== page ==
On a final note, the most common complaint I got when running this experiment was the difficulty of making a choice.

Needless to say, I completely agree.

cuisine14

[poll id="5"]

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Farmers Market Update: Summertime

by | Aug 23, 2009
Cherry Tomatoes

Cherry Tomatoes

Despite the San Francisco weather–more gloomy than sunny–it is actually summer. That means pluots, peaches, nectarines, figs, melons, eggplant, corn, peppers and, of course, tomatoes.

Could anything be more perfect?

Sugar Snap Peas

Sugar Snap Peas

Pluots

Pluots

The tomatoes are especially amazing right now (don’t miss the early girls!), and I’m finally ready to make my favorite summer tomato recipe, bruschetta! Tune in tomorrow for my easy recipe.

Something else I’ve noticed lately at the market are the over-sized carrots, which look perfect for turning into soup or other mashed concoction. Likewise, big heads of cauliflower are starting to reappear, which are fantastic for vegetable stews. Last week I turned mine into Moroccan soup.

Cauliflower and Cucumber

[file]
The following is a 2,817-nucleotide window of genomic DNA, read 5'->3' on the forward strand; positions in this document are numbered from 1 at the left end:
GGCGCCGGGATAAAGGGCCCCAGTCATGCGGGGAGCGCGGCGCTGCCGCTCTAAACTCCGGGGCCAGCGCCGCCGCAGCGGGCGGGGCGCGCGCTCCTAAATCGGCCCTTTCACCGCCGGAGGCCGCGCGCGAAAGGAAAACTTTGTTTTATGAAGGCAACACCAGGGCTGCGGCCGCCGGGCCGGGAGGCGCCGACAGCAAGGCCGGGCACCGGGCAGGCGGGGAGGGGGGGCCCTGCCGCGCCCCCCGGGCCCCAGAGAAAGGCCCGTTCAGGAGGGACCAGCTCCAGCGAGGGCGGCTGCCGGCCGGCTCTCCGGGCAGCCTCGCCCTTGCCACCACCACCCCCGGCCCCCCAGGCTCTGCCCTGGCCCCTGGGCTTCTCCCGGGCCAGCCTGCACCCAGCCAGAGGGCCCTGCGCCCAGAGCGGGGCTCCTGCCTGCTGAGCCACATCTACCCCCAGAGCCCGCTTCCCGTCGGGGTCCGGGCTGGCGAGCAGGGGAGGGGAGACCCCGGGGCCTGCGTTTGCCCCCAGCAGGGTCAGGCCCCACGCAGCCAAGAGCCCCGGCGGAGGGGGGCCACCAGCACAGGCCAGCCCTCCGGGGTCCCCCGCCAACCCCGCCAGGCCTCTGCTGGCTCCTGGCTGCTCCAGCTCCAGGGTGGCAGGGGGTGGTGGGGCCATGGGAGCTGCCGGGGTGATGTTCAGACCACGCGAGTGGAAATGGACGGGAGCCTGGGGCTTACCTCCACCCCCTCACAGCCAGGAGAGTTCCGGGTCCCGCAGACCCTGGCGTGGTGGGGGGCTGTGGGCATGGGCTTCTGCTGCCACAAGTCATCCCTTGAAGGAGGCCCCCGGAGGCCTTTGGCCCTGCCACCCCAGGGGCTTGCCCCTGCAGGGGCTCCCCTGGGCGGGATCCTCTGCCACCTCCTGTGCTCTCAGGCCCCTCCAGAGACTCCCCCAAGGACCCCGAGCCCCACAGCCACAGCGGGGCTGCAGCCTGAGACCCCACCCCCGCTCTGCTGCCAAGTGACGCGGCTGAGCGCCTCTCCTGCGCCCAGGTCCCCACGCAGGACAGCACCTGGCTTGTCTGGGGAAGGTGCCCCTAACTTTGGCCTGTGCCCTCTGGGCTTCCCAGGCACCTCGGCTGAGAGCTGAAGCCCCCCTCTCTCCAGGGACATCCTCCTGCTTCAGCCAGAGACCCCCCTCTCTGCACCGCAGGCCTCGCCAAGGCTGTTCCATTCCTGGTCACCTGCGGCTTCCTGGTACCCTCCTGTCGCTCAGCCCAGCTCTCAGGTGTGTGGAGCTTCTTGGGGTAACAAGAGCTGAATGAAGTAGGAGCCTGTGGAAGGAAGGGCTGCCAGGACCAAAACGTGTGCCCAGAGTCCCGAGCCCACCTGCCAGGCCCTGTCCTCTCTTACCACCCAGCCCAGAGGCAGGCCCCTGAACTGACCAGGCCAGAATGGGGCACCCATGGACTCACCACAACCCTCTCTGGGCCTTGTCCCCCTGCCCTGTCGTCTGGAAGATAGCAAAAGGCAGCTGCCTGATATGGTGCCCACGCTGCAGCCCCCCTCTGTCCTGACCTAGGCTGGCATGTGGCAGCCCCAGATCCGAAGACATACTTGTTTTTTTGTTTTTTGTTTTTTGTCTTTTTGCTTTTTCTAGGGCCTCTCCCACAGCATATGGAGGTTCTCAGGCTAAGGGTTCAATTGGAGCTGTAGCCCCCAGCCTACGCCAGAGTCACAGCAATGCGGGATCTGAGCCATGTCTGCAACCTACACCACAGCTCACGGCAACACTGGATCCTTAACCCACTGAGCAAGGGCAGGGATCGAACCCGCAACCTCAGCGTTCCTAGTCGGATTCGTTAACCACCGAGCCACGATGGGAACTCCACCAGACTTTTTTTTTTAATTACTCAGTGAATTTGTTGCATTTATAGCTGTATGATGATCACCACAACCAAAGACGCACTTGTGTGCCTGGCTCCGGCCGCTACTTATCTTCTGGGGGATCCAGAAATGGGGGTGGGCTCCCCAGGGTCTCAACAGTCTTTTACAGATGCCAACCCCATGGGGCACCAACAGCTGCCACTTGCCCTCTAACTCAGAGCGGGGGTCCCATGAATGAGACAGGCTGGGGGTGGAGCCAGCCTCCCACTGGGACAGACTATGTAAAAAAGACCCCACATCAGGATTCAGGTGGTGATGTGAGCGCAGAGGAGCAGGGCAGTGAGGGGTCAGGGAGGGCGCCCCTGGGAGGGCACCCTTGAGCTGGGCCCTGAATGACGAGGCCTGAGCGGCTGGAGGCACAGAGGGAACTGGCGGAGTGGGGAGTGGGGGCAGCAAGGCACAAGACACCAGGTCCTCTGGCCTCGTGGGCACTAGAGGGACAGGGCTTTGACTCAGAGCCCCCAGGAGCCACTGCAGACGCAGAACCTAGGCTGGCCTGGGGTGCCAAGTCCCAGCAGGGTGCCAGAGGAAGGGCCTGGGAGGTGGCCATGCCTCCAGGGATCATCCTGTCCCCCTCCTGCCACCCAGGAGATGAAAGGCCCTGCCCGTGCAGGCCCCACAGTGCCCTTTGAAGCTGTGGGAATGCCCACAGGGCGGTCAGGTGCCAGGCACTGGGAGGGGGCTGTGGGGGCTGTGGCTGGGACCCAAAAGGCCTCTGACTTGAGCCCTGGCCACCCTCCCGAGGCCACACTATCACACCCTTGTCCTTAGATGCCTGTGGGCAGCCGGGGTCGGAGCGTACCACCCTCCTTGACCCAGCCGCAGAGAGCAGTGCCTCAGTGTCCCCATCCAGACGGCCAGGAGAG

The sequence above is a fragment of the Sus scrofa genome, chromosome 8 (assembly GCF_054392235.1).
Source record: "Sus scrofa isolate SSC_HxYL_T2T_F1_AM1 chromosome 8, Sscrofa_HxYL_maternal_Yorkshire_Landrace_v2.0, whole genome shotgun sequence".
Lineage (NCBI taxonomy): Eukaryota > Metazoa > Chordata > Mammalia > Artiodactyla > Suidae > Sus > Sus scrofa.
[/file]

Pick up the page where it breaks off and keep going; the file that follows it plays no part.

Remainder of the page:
Cauliflower and Cucumber

Carrots

Carrots

I’ve also noticed apples, grapes, mature onions, mature garlic, and other foods that are decidedly post-summer fare. Take this as a sign that you should eat as many plums, peaches and melons while you can. Fall is right around the corner.

Organic Shallots

Organic Shallots

Organic Garlic

Organic Garlic

Speaking of plums, the very short 3-4 week season of French plums (fresh “prunes”) is peaking and they are spectacular. I bought a full bag to have with breakfast this week.

Early McIntosh Apples

Early McIntosh Apples

French Prunes

French Prunes

What did you find at the farmers market this weekend?

Today’s Purchases:

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For The Love of Food

by | Aug 21, 2009
For The Love of Food

For The Love of Food

Welcome to Friday’s For The Love of Food, Summer Tomato’s weekly link roundup.

The highlight this week (for me anyway) was the first Summer Tomato appearance over at my favorite blog, Lifehacker. Apparently they thought my tip on getting soft fruits and veggies home from the market without smashing them was pretty awesome. This week’s link love features a ton of cool food-related science tidbits, including a podcast from NPR’s Science Friday and a video “Baloney Detection Kit.”

I read many more wonderful articles than I post here each week. If you’d like to see more or just don’t want to wait until Friday, be sure to follow me on Twitter (@summertomato) or the Summer Tomato Facebook fan page. For complete reading lists join me on the social bookmarking sites StumbleUpon and Delicious. I’m very active on all these sites and would love to connect with you there.